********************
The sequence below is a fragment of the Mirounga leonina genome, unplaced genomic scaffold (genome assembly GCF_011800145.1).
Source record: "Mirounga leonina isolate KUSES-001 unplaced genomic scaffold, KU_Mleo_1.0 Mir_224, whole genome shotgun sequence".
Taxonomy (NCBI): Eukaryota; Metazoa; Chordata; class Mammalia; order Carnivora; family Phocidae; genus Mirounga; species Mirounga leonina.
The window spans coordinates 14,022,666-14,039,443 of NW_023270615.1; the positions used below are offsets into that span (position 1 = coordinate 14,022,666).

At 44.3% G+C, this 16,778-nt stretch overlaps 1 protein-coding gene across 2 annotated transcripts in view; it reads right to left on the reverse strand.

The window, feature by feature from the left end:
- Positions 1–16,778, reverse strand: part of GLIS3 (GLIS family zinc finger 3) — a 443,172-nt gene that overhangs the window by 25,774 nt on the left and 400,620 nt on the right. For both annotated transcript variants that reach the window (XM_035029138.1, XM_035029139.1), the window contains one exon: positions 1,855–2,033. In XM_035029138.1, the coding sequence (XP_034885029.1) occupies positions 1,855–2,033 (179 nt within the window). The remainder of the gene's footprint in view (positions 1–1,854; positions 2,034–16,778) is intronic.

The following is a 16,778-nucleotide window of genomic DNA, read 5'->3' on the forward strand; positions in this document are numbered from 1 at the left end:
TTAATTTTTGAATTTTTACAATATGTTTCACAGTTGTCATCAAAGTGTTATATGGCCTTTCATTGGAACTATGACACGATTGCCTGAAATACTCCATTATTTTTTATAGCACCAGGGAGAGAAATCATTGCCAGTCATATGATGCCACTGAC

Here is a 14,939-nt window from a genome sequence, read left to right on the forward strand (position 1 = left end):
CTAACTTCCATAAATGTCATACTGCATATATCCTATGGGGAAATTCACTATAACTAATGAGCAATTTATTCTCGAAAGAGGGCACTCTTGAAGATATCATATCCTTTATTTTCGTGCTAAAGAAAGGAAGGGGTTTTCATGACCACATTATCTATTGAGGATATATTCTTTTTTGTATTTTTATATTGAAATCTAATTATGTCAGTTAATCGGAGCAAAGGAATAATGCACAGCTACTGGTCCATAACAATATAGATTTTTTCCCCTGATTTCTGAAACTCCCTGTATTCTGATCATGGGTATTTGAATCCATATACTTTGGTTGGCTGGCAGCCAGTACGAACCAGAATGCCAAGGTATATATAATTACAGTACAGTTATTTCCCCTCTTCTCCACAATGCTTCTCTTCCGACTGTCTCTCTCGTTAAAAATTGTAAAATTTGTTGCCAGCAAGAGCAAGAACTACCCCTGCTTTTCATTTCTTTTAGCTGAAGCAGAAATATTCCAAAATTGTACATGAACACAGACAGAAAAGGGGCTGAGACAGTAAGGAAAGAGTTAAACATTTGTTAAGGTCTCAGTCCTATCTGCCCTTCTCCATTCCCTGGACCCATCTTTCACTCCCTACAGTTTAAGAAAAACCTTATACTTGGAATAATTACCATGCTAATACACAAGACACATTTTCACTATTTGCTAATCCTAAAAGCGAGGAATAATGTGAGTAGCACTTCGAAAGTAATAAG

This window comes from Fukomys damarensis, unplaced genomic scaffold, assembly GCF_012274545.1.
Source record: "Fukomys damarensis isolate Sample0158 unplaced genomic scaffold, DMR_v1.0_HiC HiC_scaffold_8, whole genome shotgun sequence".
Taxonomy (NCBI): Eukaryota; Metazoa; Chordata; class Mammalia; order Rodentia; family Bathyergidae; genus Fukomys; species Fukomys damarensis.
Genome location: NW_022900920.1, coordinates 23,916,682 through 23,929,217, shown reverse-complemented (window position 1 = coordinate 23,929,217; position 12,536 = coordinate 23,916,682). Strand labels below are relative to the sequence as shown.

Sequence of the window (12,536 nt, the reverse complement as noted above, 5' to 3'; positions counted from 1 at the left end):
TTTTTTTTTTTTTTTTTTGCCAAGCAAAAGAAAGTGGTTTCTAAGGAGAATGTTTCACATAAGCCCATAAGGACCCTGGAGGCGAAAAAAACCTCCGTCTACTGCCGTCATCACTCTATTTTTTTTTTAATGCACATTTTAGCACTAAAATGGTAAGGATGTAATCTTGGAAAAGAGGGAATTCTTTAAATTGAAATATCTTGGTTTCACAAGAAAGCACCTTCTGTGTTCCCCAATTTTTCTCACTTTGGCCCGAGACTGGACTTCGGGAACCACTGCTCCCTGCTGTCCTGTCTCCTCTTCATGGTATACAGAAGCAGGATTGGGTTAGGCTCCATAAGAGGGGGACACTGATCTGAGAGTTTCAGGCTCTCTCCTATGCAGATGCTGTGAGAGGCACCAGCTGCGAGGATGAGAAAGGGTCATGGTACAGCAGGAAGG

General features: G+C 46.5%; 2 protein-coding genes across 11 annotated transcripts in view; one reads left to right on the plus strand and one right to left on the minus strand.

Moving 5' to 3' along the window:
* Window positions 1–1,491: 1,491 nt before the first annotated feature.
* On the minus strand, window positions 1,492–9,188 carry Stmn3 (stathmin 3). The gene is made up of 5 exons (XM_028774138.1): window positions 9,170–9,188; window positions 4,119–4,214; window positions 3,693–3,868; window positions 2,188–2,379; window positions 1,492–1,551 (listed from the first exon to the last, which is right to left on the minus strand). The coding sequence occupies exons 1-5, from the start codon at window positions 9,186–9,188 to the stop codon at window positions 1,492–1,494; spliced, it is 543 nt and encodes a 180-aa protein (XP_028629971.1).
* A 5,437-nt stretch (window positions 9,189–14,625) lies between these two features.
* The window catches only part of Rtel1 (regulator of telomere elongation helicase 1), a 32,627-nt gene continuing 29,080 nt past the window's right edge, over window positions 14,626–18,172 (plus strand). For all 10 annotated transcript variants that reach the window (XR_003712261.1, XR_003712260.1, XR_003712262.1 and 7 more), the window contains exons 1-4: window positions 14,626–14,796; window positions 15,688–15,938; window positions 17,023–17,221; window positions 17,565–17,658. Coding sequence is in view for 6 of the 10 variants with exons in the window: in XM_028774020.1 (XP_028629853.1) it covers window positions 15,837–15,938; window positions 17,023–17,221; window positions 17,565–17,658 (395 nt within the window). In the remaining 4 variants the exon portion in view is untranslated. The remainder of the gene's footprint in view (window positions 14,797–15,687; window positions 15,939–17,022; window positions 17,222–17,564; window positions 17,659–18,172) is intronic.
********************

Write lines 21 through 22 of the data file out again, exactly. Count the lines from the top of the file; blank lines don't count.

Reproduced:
* On the minus strand, window positions 1,492–9,188 carry Stmn3 (stathmin 3). The gene is made up of 5 exons (XM_028774138.1): window positions 9,170–9,188; window positions 4,119–4,214; window positions 3,693–3,868; window positions 2,188–2,379; window positions 1,492–1,551 (listed from the first exon to the last, which is right to left on the minus strand). The coding sequence occupies exons 1-5, from the start codon at window positions 9,186–9,188 to the stop codon at window positions 1,492–1,494; spliced, it is 543 nt and encodes a 180-aa protein (XP_028629971.1).
* A 5,437-nt stretch (window positions 9,189–14,625) lies between these two features.